Google is already going down the custom silicon path for the Pixel 6 smartphone, but according to a new report, the same is also happening for laptops and tablets running Chrome OS.
A new report in Nikkei Asia notes that Google’s first custom-designed microprocessors — System on a Chip (SoC) — designs should appear in Chromebook “laptops and tablets” in 2023. The publication cites three sources who are familiar with Google’s plans.
While the report doesn’t list any specifications for the processors, but given that it would be for Chrome OS devices, we probably shouldn’t anticipate seeing anything mind-blowing in terms of performance.
According to Nikkei‘s sources, Google’s transition to custom CPUs for laptops and tablets was inspired by Apple, which began a similar transition last year. After using Intel CPUs for over a decade, the Cupertino company began switching to Apple Silicon, starting with the Apple M1 that’s now inside the MacBook Air, the iPad Pro, the 24-inch Mac, and more. Devices with this new processor have proved successful, so Google wants to try something similar.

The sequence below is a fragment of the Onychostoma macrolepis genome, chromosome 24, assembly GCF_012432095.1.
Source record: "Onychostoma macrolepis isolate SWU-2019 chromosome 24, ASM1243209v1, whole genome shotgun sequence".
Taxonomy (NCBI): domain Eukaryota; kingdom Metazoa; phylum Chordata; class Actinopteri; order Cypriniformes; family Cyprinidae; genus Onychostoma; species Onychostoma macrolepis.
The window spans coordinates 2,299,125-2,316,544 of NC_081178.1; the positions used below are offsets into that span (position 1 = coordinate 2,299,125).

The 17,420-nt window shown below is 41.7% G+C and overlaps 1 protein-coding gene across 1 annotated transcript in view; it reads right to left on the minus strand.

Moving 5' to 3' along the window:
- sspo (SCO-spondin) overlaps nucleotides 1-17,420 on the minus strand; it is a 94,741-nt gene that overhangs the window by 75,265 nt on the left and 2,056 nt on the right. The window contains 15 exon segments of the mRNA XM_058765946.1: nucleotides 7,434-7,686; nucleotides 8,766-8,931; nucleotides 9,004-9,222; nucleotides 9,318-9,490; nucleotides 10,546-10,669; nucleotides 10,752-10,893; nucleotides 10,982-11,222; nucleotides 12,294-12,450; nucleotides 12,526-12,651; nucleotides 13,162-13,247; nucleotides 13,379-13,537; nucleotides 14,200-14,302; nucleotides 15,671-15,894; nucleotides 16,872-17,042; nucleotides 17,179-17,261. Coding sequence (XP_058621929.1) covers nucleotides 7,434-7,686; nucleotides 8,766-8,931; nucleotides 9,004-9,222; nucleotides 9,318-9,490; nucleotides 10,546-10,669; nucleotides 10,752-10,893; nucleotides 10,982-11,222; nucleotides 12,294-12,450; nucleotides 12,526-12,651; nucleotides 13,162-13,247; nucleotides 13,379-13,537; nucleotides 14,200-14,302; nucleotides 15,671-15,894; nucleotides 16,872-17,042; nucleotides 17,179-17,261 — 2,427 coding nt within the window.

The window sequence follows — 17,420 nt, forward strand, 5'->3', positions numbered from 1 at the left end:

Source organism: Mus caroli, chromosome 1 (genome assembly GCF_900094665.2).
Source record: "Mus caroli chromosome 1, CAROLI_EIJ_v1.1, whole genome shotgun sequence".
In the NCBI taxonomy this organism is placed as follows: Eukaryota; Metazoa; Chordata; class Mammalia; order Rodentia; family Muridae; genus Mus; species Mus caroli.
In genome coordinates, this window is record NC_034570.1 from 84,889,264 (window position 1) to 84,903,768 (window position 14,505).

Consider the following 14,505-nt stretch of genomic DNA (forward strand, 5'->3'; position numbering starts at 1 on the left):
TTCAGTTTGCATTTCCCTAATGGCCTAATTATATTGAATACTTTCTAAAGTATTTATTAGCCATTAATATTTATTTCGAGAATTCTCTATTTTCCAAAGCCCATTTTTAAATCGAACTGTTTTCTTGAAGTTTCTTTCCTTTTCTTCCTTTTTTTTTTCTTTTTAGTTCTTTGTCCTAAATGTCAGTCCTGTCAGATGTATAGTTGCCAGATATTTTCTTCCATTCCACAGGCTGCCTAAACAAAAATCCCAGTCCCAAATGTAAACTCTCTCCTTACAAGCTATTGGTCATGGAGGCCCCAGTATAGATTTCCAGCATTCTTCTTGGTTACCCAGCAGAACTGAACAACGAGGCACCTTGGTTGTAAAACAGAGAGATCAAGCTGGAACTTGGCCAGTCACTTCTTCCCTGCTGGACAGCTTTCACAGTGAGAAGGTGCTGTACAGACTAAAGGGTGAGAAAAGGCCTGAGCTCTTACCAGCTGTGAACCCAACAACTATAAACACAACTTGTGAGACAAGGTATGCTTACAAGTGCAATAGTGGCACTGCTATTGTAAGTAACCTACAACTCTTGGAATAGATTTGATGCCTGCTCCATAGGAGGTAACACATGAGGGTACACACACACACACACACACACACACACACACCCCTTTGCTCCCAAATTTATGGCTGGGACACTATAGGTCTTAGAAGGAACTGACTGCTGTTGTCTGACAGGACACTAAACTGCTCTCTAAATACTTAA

Last year, Google began developing chips for its Pixel phones, and it was reported that subsequent versions could be used to run its Chromebook products, but without a specific release timeframe. But Nikkei‘s report on Wednesday said the new Google chips could arrive within the next two years.
The new processor is expected to be based on an ARM design, and will inevitably end up being compared to Apple’s M1 chips. The biggest challenge for Google may not be designing the chip or even competition on the consumer market. With the current global semiconductor shortage expected to last for years, Google may struggle to actually get the chips manufactured.